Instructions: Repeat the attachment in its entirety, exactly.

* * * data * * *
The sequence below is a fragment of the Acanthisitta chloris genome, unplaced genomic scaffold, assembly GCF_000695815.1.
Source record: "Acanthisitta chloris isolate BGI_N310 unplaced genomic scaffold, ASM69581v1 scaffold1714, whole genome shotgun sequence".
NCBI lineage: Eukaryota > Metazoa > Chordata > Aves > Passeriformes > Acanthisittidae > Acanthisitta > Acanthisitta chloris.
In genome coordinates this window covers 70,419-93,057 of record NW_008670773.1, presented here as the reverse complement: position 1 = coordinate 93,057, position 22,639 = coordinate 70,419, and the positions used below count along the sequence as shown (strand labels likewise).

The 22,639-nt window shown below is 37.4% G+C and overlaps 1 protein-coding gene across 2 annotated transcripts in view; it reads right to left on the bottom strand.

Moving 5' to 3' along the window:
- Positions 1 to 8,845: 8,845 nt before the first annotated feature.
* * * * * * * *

The sequence below is a fragment of the Acanthisitta chloris genome, unplaced genomic scaffold, assembly GCF_000695815.1.
Source record: "Acanthisitta chloris isolate BGI_N310 unplaced genomic scaffold, ASM69581v1 scaffold1714, whole genome shotgun sequence".
NCBI lineage: Eukaryota > Metazoa > Chordata > Aves > Passeriformes > Acanthisittidae > Acanthisitta > Acanthisitta chloris.
In genome coordinates this window covers 70,419-93,057 of record NW_008670773.1, presented here as the reverse complement: position 1 = coordinate 93,057, position 22,639 = coordinate 70,419, and the positions used below count along the sequence as shown (strand labels likewise).

The 22,639-nt window shown below is 37.4% G+C and overlaps 1 protein-coding gene across 2 annotated transcripts in view; it reads right to left on the bottom strand.

Moving 5' to 3' along the window:
- Positions 1 to 8,845: 8,845 nt before the first annotated feature.